• Hometalker
  • Powell, WY
Asked on Jul 10, 2019

How can I use salt to solve garden problems?

Nancy TurnerVimarhonorCindy


5 answers
  • Kelli L. Milligan
    on Jul 10, 2019

    Epson salt by itself can work as a fertilizer. Vinegar, salt and several drops of blue Dawn work as a weed killer.

  • Lynn Sorrell
    on Jul 10, 2019

    What are the "garden problems"??? Need specific for any good problem solvers. Best for any garden clean healthy organic compost creates healthy living soil which provides plants with everything they need to grow and flourish.No chemicals, especially salt or dish detergents with phosphates,no pesticides,chemical fertilizers or herbicides.these kill soil microbes,beneficial bugs which are all needed in healthy growing system. Table salt ----- kills plants and microbes in soil making nothing grow,so only problem solver it is, kills unwanted plants & soil so nothing will regrow. Epsom salts-----Gardeners love a DIY cure-all. There's something that can help in all corners of the garden and targets many common problems? Sign me up! Scientific evidence on the use of Epsom salts in the garden, however, is limited at best.

    In reality, while magnesium sulfate is highly soluble, it’s entirely possible for it to become a contaminant. And while it’s an attractive option for gardeners on a budget, it doesn’t provide the value it claims to offer.Plants require nutrients to grow and flourish. However, plants don't need magnesium and sulfur in large doses. They’re necessary for growth, but it’s unlikely that your small plot of vegetables or entry-way rose bush is deficient in either nutrient.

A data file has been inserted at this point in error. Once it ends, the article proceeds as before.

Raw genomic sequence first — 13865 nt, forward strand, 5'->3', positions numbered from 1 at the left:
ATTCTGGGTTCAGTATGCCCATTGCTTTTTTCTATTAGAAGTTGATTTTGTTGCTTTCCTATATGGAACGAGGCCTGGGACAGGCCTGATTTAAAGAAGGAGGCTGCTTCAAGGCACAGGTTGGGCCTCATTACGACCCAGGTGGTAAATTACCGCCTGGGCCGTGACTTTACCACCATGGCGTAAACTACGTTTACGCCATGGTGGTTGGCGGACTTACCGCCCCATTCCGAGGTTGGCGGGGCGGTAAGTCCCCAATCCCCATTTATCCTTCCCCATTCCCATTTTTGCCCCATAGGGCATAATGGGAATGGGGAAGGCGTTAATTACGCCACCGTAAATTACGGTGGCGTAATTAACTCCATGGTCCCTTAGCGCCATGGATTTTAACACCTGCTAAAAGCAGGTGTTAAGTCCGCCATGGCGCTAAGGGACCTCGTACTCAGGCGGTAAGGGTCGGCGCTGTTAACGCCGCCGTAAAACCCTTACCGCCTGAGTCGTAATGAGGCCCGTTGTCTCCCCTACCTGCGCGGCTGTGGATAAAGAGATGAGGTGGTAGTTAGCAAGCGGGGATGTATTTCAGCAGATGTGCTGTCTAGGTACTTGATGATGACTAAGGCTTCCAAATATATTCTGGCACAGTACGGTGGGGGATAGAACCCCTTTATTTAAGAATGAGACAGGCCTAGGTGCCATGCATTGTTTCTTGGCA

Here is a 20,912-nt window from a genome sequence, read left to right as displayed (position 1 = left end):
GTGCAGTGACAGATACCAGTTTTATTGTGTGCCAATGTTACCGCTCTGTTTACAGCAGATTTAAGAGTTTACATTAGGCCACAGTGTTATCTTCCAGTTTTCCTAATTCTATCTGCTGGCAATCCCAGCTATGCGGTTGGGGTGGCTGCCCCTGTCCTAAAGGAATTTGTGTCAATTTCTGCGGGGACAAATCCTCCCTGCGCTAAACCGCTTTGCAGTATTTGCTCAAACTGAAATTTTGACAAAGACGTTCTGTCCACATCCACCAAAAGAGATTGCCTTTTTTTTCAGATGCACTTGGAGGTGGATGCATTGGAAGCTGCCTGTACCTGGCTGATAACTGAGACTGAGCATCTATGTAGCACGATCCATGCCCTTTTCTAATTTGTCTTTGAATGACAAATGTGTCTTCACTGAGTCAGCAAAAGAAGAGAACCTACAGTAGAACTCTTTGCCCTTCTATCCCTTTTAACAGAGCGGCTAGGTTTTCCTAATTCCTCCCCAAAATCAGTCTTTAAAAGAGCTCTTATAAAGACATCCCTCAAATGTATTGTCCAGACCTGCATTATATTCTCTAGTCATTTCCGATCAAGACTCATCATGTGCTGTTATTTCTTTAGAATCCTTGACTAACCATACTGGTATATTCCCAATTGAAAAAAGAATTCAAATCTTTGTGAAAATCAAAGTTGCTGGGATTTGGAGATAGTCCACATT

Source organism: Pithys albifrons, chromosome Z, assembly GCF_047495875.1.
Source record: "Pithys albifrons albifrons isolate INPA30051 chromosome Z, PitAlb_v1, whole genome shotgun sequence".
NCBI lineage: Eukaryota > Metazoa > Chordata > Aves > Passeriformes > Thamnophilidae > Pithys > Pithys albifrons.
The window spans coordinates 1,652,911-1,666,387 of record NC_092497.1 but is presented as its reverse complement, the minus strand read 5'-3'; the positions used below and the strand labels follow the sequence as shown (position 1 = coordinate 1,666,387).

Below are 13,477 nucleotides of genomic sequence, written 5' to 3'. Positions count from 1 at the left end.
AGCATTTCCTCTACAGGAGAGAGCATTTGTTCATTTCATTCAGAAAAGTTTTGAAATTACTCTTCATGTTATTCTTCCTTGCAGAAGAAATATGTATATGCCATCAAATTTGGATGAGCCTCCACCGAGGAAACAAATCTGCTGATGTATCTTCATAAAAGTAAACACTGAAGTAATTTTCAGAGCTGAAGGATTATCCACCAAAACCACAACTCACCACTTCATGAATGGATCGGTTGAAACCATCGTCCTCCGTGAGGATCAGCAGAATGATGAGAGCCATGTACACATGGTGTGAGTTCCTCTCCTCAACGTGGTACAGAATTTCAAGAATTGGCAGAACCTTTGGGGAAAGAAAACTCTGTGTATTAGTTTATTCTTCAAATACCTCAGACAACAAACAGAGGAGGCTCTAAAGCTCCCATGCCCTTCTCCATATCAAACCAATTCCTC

Besides, the only way to know whether your plants are missing a specific nutrient or trace mineral is to get your soil tested. Adding magnesium sulfate to your garden willy-nilly isn’t a good idea. In addition, organic amendments such as mulch or compost typically provide plants with all the Mg and Su they need to thrive.magnesium sulfate, while often marketed and described as a way to “feed” plants, is anything but a significant nutrient source. More important are nitrogen, potassium, and phosphate (NPK). Don’t be fooled, Epsom salt has an NPK value of 0-0-0. It's not a significant nutrient source.Epsom salts are also often recommended for use with tomatoes and peppers because it can prevent diseases like blossom end rot.Here’s the kicker, adding magnesium when there is no real deficiency can cause the disease in question by limiting a plant’s ability to absorb nutrients such as calcium. A lack of calcium, by the way, is the real culprit of blossom end rot.Adding Epsom salt in small quantities may not have a significant effect on the nutrient composition of your soil, but excess magnesium can readily leach out from the earth and contaminate nearby water supplies. Essentially, it becomes a pollutant. Similarly, spraying a diluted Epsom salt solution onto plant leaves can cause leaf burn, which in turn can leave your plants vulnerable to disease and actually attract pests to your garden.

  • Cindy
    on Jul 11, 2019

    Hi Joyce. I have been gardening for many years. I have never heard of putting salt in a garden. Salt will kill anything it touches. And it will prevent anything from growing in the area for years.

  • Nancy Turner
    on Jul 13, 2019

    Salt and vinegar will kill anything it touches and change the soil composition for quite a while so nothing will grow. Salt also leaches into the groundwater, which eventually leads to fresh water streams, rivers, and lakes, even drinking water and changes the salinity, which is making some fresh water change the flora and fauna from what it is supposed to be. There is even documentation that some large cities that use salt on the streets have it getting into the drinking water.

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